Clearly outline the principal amount, interest rate, and payment terms, referencing the loan agreement or promissory note.

6. Additional Provisions:
Include details such as assigned rents, covenants, default and acceleration clauses, and rights of the lender.

How to Write a Mortgage Deed

Before you fill out your mortgage deed form, write your state at the top.

mortgage deed state

Step 1 – Fill In the Effective Date

1. Date of Mortgage Deed. Provide the effective date of the mortgage deed.

mortgage deed effective date

Step 2 – Enter Borrower and Lender Details

2. Borrower. Write the full name of the borrower, the party receiving the loan and pledging the property. If there is more than one borrower, provide all borrowers’ names. Write the borrower’s street address.

3. Lender. Write the lender’s full name, the party granting the loan, and receiving a lien on the property. Provide the lender’s street address.

mortgage deed borrower and lender

Step 3 – Write Loan Information

4. Guarantor. State any guarantor on the loan agreement or note. If there is a guarantor, provide the person’s full name.

5. Name of Agreement or Note. Provide the full name or title of the agreement or note that details the loan between the borrower and lender. Also, provide the date of the loan agreement or note.

6. Principal Amount. Specify the total principal amount of the loan in U.S. dollars and the interest rate on the loan.

mortgage deed loan details

Step 4 – Fill In Property Details

7. Property Address. Enter the street (physical) address of the mortgaged property, pledged as security for the mortgage loan. Include any unit or apartment number, if applicable.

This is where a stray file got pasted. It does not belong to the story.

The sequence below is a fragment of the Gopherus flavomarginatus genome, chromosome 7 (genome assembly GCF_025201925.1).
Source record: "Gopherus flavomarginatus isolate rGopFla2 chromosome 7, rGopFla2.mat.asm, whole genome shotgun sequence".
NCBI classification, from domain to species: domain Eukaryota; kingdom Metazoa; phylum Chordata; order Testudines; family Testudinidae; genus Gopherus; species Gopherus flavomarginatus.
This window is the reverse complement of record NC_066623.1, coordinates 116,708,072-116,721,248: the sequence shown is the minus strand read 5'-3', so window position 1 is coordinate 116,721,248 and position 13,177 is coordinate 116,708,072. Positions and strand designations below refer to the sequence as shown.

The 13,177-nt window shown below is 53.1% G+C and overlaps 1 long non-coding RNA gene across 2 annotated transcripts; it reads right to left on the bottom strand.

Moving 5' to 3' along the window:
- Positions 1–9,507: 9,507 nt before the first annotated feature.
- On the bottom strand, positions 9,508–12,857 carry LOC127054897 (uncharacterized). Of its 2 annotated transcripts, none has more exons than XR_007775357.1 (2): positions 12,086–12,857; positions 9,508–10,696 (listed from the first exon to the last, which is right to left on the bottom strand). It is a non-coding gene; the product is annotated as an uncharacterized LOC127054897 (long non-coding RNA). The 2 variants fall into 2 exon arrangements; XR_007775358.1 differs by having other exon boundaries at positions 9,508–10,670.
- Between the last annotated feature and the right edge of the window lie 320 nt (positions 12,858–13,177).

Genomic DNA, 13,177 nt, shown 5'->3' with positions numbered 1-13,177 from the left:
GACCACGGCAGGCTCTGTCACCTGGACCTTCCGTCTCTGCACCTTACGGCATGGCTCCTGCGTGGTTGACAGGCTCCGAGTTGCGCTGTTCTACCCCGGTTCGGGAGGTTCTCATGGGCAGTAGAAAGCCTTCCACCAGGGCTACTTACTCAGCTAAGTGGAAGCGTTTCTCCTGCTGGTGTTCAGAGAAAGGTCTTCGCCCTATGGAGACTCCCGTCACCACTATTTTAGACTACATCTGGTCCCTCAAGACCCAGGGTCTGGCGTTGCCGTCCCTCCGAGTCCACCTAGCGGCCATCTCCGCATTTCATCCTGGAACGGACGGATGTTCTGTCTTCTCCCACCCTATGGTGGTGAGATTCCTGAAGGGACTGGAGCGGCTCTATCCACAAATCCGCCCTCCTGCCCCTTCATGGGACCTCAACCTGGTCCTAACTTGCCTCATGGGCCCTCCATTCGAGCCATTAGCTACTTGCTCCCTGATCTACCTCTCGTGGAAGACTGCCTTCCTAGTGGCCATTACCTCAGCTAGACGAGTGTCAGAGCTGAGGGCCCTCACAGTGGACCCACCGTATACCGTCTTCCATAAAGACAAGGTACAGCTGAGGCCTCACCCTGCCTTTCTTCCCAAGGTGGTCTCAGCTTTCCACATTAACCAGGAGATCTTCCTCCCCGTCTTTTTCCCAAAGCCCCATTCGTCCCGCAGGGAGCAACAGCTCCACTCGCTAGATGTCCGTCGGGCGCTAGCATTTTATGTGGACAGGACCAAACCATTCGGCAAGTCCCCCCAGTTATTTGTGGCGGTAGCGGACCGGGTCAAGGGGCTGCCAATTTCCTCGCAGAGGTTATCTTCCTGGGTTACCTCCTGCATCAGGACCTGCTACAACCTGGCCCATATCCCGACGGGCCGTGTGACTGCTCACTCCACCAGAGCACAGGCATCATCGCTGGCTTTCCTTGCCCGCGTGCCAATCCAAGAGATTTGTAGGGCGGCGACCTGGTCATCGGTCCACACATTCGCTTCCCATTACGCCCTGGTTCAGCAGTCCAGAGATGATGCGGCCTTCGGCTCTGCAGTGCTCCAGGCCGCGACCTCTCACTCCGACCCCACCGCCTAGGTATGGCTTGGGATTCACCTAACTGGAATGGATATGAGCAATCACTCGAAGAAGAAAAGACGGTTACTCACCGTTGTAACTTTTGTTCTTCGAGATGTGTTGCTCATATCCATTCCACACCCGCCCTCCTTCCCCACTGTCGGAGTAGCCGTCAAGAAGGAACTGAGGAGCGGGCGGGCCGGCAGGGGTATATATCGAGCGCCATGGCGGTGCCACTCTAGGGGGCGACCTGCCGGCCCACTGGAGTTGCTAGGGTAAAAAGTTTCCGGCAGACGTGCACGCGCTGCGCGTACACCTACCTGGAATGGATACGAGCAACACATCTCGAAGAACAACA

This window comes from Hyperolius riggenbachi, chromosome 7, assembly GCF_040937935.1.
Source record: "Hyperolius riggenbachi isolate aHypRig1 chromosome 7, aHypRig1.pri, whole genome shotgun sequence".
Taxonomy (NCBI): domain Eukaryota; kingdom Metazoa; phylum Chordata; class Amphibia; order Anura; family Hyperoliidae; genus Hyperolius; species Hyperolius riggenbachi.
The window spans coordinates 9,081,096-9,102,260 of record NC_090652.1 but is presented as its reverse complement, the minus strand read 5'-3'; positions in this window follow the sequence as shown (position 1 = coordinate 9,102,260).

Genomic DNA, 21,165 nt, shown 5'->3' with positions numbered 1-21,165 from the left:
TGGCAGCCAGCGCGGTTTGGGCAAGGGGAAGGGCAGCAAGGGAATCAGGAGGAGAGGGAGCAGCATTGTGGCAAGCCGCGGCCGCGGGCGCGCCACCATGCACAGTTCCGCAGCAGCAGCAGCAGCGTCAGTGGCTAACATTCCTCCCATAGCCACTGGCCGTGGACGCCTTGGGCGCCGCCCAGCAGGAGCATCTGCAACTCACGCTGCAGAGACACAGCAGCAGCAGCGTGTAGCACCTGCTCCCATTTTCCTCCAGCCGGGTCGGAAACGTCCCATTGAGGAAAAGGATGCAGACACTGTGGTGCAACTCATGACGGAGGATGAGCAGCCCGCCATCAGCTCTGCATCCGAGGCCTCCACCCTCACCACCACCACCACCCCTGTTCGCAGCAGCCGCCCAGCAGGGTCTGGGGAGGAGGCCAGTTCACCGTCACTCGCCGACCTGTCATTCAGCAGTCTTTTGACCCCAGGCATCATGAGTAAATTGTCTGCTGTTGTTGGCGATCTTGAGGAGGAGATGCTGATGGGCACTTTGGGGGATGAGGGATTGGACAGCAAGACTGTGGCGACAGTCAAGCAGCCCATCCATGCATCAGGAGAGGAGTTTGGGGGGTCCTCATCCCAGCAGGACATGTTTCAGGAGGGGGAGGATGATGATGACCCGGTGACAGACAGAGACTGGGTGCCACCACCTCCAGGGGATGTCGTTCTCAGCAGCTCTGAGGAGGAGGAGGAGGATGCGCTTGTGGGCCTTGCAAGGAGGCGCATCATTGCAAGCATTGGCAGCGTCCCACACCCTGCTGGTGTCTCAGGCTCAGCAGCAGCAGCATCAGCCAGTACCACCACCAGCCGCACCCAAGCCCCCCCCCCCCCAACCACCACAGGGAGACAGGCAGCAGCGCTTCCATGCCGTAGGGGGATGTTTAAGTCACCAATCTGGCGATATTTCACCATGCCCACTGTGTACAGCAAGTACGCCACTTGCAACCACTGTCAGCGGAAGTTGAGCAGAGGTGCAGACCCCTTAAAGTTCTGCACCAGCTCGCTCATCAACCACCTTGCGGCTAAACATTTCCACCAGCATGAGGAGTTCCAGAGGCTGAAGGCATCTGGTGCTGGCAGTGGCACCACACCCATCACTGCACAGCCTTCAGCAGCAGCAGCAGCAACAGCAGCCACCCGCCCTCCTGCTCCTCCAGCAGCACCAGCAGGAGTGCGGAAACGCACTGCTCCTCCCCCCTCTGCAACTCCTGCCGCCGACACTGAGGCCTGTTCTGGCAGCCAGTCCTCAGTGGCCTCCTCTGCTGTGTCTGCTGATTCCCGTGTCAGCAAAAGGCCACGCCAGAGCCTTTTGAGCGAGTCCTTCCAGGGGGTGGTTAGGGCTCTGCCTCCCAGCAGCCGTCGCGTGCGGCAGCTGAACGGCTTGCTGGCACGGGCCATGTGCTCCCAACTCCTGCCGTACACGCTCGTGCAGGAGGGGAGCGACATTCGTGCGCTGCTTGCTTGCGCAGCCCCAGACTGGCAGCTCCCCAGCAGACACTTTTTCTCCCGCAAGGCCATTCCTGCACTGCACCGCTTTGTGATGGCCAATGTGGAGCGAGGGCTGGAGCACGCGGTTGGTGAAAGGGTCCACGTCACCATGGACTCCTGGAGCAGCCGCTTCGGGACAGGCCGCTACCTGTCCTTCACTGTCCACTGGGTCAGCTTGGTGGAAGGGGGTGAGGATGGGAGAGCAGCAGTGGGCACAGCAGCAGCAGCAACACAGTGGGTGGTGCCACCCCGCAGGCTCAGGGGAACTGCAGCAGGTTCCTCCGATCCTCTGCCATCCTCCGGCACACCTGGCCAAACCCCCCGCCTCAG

8. Legal Description. Write the legal description of the property. A legal description is a geographical description of the property, commonly identified by a government survey, metes, bounds, or lot and block.

You can find the legal description on the property’s deed or tax assessment or through the county registrar or assessor.

mortgage deed property information

Step 5 – Identify Assigned Rents

9. Assigned Rents. State whether or not the borrower will collect rent on the property.

mortgage deed assigned rents

Step 6 – Enter Acceleration Upon Default

10. Acceleration. Specify the days the borrower can default before the lender can accelerate the loan.

mortgage deed acceleration

Step 7 – Choose the Power of Sale Option

11. Power of Sale. State whether the lender has the option or is prohibited from foreclosing and selling the property without going through the judicial property in case of a default.

mortgage deed power of sale